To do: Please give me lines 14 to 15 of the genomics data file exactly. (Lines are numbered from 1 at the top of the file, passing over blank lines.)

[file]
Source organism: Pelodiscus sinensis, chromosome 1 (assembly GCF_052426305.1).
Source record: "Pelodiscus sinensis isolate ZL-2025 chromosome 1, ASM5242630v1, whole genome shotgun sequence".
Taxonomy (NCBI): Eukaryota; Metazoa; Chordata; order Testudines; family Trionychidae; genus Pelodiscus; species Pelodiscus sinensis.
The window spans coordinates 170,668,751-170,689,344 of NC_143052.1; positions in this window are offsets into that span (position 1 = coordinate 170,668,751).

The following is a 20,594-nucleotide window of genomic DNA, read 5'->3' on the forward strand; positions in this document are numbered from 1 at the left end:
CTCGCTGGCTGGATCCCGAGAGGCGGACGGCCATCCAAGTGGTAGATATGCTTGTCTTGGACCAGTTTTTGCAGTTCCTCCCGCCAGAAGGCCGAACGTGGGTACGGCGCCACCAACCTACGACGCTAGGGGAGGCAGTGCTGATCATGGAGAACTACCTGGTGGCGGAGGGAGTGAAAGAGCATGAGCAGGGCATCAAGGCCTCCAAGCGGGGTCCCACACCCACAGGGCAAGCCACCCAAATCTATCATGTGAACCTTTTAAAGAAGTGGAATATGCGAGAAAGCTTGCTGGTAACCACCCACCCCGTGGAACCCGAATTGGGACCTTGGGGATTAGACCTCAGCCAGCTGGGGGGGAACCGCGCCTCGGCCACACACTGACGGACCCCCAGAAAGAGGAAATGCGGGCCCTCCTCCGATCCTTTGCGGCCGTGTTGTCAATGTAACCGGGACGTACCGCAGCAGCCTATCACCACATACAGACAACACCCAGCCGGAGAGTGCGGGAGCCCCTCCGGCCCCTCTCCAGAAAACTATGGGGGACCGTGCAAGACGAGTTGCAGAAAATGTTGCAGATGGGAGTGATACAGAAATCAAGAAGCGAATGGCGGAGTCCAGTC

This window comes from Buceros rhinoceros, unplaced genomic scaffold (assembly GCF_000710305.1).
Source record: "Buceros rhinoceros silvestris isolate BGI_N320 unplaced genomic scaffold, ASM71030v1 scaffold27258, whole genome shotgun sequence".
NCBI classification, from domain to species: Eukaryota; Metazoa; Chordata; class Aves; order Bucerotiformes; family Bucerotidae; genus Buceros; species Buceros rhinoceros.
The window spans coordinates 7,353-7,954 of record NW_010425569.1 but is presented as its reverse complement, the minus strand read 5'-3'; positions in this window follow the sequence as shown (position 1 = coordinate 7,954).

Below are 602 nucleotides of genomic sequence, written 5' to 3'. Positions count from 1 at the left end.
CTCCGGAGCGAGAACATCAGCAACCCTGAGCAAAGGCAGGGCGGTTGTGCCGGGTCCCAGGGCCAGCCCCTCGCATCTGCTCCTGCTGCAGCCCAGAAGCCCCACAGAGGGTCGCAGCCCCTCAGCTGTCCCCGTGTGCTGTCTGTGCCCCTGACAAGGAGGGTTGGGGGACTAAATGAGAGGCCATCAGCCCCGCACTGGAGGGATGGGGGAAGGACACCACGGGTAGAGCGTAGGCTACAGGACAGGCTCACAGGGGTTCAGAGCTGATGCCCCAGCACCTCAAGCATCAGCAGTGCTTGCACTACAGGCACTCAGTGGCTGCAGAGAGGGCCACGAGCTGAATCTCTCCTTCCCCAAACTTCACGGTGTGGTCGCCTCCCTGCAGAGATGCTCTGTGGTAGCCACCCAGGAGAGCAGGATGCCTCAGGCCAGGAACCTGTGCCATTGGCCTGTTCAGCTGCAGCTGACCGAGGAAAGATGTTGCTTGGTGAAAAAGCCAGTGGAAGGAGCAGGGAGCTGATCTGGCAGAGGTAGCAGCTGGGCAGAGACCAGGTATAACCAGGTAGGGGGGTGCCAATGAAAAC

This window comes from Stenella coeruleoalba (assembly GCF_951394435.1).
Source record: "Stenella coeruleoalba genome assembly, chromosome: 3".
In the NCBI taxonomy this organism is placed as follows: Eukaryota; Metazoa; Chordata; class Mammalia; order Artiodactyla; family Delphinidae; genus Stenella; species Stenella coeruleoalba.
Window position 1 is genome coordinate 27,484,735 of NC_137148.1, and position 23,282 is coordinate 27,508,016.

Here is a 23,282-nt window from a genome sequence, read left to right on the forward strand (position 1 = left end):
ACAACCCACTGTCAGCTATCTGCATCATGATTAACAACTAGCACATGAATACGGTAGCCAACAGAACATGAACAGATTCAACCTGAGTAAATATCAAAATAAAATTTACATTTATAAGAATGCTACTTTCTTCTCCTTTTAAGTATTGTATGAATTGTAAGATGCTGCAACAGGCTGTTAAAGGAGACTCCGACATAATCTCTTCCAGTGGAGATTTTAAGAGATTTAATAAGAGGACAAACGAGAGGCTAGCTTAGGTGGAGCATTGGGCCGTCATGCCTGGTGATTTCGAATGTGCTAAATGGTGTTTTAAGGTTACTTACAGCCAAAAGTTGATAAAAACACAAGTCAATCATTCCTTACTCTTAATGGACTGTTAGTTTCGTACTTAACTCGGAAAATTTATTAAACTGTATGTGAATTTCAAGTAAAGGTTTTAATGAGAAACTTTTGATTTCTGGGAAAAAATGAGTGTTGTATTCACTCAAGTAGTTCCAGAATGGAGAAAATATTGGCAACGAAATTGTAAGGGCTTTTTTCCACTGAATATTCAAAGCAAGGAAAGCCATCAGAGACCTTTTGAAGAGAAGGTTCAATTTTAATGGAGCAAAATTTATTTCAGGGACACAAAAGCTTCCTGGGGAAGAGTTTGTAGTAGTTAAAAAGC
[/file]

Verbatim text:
Source record: "Stenella coeruleoalba genome assembly, chromosome: 3".
In the NCBI taxonomy this organism is placed as follows: Eukaryota; Metazoa; Chordata; class Mammalia; order Artiodactyla; family Delphinidae; genus Stenella; species Stenella coeruleoalba.